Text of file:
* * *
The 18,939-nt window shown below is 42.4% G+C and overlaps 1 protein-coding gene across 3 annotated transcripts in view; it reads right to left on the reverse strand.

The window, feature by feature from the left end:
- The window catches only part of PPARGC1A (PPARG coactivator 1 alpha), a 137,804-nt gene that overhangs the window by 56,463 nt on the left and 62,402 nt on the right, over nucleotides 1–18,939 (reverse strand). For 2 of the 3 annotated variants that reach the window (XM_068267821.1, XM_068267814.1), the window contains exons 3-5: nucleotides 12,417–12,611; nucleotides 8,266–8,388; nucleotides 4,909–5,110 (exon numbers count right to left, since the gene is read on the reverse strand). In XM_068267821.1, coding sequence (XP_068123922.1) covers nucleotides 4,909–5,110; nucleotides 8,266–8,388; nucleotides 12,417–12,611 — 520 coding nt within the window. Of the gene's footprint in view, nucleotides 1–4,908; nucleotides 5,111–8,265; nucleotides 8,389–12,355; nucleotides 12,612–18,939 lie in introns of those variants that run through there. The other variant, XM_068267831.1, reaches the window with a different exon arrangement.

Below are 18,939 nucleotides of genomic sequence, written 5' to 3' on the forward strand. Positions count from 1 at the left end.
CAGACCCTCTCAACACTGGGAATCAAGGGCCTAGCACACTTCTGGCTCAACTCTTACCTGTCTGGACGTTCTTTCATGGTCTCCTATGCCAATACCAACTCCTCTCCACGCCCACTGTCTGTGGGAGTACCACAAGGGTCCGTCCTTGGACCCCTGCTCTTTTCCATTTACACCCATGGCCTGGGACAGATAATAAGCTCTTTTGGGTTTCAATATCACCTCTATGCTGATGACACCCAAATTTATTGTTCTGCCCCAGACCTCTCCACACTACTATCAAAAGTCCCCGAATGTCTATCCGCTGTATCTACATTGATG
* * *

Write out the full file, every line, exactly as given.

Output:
The 18,939-nt window shown below is 42.4% G+C and overlaps 1 protein-coding gene across 3 annotated transcripts in view; it reads right to left on the reverse strand.

The window, feature by feature from the left end:
- The window catches only part of PPARGC1A (PPARG coactivator 1 alpha), a 137,804-nt gene that overhangs the window by 56,463 nt on the left and 62,402 nt on the right, over nucleotides 1–18,939 (reverse strand). For 2 of the 3 annotated variants that reach the window (XM_068267821.1, XM_068267814.1), the window contains exons 3-5: nucleotides 12,417–12,611; nucleotides 8,266–8,388; nucleotides 4,909–5,110 (exon numbers count right to left, since the gene is read on the reverse strand). In XM_068267821.1, coding sequence (XP_068123922.1) covers nucleotides 4,909–5,110; nucleotides 8,266–8,388; nucleotides 12,417–12,611 — 520 coding nt within the window. Of the gene's footprint in view, nucleotides 1–4,908; nucleotides 5,111–8,265; nucleotides 8,389–12,355; nucleotides 12,612–18,939 lie in introns of those variants that run through there. The other variant, XM_068267831.1, reaches the window with a different exon arrangement.

Below are 18,939 nucleotides of genomic sequence, written 5' to 3' on the forward strand. Positions count from 1 at the left end.
CAGACCCTCTCAACACTGGGAATCAAGGGCCTAGCACACTTCTGGCTCAACTCTTACCTGTCTGGACGTTCTTTCATGGTCTCCTATGCCAATACCAACTCCTCTCCACGCCCACTGTCTGTGGGAGTACCACAAGGGTCCGTCCTTGGACCCCTGCTCTTTTCCATTTACACCCATGGCCTGGGACAGATAATAAGCTCTTTTGGGTTTCAATATCACCTCTATGCTGATGACACCCAAATTTATTGTTCTGCCCCAGACCTCTCCACACTACTATCAAAAGTCCCCGAATGTCTATCCGCTGTATCTACATTGATG